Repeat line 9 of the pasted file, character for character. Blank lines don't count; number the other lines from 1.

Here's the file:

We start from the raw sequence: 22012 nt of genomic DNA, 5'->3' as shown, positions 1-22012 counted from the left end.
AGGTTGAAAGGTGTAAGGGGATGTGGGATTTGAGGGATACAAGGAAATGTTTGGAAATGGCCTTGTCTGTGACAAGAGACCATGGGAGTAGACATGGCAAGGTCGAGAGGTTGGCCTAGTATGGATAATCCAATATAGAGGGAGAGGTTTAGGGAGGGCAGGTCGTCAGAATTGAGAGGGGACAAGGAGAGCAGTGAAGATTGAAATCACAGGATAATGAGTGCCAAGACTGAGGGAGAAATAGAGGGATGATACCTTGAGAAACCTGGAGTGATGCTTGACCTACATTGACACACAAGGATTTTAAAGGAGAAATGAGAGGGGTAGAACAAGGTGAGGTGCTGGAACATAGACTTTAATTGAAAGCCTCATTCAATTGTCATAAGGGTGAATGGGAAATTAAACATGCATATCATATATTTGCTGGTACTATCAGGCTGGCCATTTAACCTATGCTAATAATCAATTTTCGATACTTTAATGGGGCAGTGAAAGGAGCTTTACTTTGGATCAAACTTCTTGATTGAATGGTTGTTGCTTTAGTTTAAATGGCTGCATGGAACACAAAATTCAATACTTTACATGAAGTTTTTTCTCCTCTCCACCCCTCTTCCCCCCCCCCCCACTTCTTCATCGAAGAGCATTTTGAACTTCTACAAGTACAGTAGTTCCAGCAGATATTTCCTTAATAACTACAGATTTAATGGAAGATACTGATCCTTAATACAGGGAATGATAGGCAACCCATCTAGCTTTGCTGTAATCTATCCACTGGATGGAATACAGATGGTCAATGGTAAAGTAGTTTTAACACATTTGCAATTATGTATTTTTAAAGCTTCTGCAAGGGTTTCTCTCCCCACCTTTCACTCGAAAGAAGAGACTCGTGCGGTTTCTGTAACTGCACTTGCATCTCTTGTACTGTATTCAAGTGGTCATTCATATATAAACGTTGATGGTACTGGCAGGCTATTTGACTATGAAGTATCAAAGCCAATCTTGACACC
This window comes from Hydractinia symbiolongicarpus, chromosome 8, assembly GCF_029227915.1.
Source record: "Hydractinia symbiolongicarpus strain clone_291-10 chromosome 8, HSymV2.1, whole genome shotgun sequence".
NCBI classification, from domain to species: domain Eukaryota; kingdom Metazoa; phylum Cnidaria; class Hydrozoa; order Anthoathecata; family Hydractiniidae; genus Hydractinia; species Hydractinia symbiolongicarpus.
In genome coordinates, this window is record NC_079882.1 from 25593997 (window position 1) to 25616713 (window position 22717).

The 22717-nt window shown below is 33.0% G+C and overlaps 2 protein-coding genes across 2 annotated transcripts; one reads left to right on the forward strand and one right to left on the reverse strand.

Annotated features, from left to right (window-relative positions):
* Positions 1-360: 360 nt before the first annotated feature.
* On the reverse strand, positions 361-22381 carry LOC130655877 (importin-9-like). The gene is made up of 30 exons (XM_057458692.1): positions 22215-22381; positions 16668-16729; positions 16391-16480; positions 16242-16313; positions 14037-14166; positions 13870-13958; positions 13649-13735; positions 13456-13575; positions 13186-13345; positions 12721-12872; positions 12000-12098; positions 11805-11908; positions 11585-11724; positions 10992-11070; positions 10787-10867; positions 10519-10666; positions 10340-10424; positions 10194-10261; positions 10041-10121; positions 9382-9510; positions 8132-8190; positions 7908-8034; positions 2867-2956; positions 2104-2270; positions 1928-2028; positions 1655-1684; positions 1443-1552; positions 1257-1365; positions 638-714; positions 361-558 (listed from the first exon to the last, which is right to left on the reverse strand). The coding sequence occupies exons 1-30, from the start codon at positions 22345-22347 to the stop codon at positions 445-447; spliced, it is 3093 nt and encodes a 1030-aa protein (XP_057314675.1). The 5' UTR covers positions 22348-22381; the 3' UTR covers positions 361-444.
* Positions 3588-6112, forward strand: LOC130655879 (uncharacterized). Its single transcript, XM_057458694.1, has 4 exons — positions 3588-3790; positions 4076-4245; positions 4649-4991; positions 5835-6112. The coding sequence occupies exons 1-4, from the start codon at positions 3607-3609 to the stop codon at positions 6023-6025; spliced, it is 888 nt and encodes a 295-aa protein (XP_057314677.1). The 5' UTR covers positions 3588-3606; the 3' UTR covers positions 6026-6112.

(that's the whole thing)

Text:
* Positions 1-360: 360 nt before the first annotated feature.